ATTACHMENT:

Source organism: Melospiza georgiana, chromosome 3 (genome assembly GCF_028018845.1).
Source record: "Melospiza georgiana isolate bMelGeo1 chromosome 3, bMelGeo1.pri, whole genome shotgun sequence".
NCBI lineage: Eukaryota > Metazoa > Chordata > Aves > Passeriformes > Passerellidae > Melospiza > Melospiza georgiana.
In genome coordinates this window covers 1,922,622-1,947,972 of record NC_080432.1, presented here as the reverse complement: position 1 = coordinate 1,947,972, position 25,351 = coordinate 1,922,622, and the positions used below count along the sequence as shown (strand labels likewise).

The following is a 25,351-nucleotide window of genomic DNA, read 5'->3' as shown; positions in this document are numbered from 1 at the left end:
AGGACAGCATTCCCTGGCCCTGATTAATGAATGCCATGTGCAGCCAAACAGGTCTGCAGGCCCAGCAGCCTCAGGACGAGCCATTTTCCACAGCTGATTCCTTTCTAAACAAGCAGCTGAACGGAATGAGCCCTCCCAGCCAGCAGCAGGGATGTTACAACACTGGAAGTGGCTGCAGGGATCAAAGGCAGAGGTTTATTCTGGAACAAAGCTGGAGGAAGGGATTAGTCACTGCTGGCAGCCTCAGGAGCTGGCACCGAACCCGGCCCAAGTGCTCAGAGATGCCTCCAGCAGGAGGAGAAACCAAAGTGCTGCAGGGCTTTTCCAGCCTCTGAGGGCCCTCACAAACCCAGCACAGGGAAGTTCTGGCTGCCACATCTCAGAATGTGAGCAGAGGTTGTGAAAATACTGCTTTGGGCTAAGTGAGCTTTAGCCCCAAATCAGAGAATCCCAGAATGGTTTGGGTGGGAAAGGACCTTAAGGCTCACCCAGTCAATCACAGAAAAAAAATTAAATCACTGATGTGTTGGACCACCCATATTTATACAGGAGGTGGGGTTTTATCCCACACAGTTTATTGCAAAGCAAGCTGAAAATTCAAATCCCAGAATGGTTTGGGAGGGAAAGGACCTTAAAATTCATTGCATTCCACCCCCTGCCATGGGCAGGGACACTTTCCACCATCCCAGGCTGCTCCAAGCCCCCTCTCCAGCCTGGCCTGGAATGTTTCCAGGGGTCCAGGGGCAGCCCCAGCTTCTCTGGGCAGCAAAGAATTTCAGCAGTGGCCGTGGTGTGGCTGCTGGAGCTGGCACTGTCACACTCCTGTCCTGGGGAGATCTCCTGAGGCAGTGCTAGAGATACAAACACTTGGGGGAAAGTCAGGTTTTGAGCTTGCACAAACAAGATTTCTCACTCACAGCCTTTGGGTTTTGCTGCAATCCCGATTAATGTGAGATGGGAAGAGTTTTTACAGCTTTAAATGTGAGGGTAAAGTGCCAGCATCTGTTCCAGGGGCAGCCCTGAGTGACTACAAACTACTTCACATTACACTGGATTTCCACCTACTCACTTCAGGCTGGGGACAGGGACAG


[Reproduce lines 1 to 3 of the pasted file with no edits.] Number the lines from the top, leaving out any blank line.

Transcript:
Source organism: Melospiza georgiana, chromosome 3 (genome assembly GCF_028018845.1).
Source record: "Melospiza georgiana isolate bMelGeo1 chromosome 3, bMelGeo1.pri, whole genome shotgun sequence".
NCBI lineage: Eukaryota > Metazoa > Chordata > Aves > Passeriformes > Passerellidae > Melospiza > Melospiza georgiana.